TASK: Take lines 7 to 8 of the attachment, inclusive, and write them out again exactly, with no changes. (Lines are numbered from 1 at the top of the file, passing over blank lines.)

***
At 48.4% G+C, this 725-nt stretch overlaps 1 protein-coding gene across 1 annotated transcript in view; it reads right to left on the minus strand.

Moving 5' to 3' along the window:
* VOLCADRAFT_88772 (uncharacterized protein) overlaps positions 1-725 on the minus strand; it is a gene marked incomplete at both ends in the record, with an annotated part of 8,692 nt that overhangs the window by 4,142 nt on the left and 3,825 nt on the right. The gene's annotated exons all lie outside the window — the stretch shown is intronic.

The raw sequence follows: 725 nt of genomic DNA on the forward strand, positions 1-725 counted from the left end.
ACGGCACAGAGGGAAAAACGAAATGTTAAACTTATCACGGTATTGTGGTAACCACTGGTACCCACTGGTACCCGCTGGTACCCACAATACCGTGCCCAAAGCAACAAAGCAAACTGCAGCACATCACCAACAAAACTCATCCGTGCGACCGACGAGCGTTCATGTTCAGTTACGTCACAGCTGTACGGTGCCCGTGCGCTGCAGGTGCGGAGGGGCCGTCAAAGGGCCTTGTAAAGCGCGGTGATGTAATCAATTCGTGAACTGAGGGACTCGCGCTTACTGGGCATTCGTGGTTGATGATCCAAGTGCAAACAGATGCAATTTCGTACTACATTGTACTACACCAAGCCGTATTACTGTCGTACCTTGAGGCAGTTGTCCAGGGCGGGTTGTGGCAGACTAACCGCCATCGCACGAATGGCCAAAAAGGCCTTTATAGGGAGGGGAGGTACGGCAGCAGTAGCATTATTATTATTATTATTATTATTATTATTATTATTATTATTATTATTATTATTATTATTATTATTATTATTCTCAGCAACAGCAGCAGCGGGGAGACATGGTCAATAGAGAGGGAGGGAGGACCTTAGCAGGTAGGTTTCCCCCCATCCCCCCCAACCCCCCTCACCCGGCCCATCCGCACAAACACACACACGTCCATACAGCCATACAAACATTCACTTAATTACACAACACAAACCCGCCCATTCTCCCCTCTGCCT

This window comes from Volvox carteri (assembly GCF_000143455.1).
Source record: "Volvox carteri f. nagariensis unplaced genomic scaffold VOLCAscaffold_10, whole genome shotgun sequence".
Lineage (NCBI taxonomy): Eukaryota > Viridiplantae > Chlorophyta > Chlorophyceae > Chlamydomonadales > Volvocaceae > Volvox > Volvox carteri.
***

Source record: "Volvox carteri f. nagariensis unplaced genomic scaffold VOLCAscaffold_10, whole genome shotgun sequence".
Lineage (NCBI taxonomy): Eukaryota > Viridiplantae > Chlorophyta > Chlorophyceae > Chlamydomonadales > Volvocaceae > Volvox > Volvox carteri.